SMITH: I think that’s accurate. The overlap is not total of course. Some of the things are more operational, for example making sure the whole performance evaluation system works properly, that is something the Vice-Chief Judge handles with not that much of my detailed involvement; and there are some other things that I do, some of the work on petitions for example, where there might be less of his involvement and more of mine; but we definitely work as a team, and there is a substantial amount of overlap. I think my first week here started off relatively less intense at only about 50 or 60 hours. I think we spent about 40 of those hours just in meetings together about how to work on stuff.
QUINN: Okay that’s fascinating. Just to wrap that up maybe with a bow, about how many cases do you sit on presently as a judge in your judge hat?
SMITH: That’s a difficult question to answer because for example the Requests for Rehearing, which I review, I look at all of those so I’m not on the panel, but I’m involved in a way in the decision and in the decision of whether or not to change the panel or expand the panel, dozens of those every three or four months, probably more than a dozen in a month. So we’re into the hundred, triple digits, in a year, but then in terms of the number of cases I’ve sat on where I’m actually on the panel for an ex parte appeal, not more than half a dozen.
QUINN: In a year?
SMITH: In a year, at least in this past year but this has been an unusual year.
MOORE: I might do a few more than that on an annual basis.
QUINN: Of the ex parte?
MOORE: Of the ex parte and routine normal cases; I tend to try to grab a portion of the detailees who come through the office. For example, the Patent Examination Corps and the Board have agreed that certain numbers of folks will be placed on details to assist the judges; I like to engage in that endeavor, so I tend to grab somebody and have them work on cases with me. This does two things: it helps me work with someone from Patents and it also helps me decide a few more cases than I otherwise would.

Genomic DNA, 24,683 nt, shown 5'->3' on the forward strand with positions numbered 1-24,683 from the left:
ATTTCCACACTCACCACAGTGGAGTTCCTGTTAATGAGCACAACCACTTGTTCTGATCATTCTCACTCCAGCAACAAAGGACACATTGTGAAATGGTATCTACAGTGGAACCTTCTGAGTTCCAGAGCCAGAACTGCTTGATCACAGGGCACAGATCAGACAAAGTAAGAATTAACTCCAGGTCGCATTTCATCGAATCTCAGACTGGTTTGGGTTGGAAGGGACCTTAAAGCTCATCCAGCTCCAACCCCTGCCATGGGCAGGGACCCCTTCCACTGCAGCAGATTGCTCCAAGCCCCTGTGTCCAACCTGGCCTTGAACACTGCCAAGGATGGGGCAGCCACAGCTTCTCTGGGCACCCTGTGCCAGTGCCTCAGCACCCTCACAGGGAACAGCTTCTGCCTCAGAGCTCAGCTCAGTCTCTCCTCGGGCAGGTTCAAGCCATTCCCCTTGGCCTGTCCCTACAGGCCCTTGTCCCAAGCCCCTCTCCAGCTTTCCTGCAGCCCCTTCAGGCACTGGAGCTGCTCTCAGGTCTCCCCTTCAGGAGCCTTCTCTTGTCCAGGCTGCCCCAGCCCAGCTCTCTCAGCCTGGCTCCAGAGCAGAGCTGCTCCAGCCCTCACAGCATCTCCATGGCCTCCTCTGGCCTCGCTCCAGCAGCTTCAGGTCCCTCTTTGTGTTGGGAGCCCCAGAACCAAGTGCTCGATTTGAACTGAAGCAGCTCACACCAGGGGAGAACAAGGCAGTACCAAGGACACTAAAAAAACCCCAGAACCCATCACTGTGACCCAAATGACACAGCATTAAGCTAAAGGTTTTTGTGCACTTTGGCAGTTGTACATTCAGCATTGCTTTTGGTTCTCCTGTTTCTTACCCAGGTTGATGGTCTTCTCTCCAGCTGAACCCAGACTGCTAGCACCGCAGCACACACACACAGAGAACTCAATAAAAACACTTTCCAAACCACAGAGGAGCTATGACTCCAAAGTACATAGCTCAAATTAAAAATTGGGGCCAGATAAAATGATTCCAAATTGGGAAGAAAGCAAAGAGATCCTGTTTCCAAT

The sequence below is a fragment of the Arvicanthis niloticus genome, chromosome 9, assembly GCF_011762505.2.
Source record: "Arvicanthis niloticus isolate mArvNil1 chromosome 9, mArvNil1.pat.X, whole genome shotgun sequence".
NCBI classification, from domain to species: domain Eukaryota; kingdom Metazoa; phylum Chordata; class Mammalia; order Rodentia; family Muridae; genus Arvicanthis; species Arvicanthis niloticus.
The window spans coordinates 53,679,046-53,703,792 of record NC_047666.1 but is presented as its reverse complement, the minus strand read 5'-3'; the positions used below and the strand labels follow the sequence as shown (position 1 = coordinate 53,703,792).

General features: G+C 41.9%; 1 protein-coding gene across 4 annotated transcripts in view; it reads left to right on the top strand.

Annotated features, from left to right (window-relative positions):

QUINN: So is that almost like— are you talking not exactly sitting by designation but sort of the same philosophy behind it?
MOORE: It’s more like a law clerk in the Federal Circuit context where they’ll present the facts to you in a sort of digested manner and while the judge is familiar with the case generally in how they want it to come out, it enables the detailee from Patents to get a view into how the judge view the facts – how the judge views the review function of a case on appeal. And they can take that sort of learning back to the corps and act as a resource there.
QUINN: Yeah and that’s what I sort of meant by the sort of as I understand it the philosophy at least at the Federal Circuit of having a District Court judge sit by designation so that the Federal Circuit judges can keep—understand their pressures and understand their points of view, and so the district court can learn what the Federal Circuit does and how they operate and maybe take it back to their courthouse.
SMITH: There is some element of similarity however the true analogy would be a District Court judge not sitting by designation but serving a term as a law clerk to a Federal Court judge because our detailees from the examination corps do not sit on the panel. They’re merely there to help the judges on the panel scribe the opinion.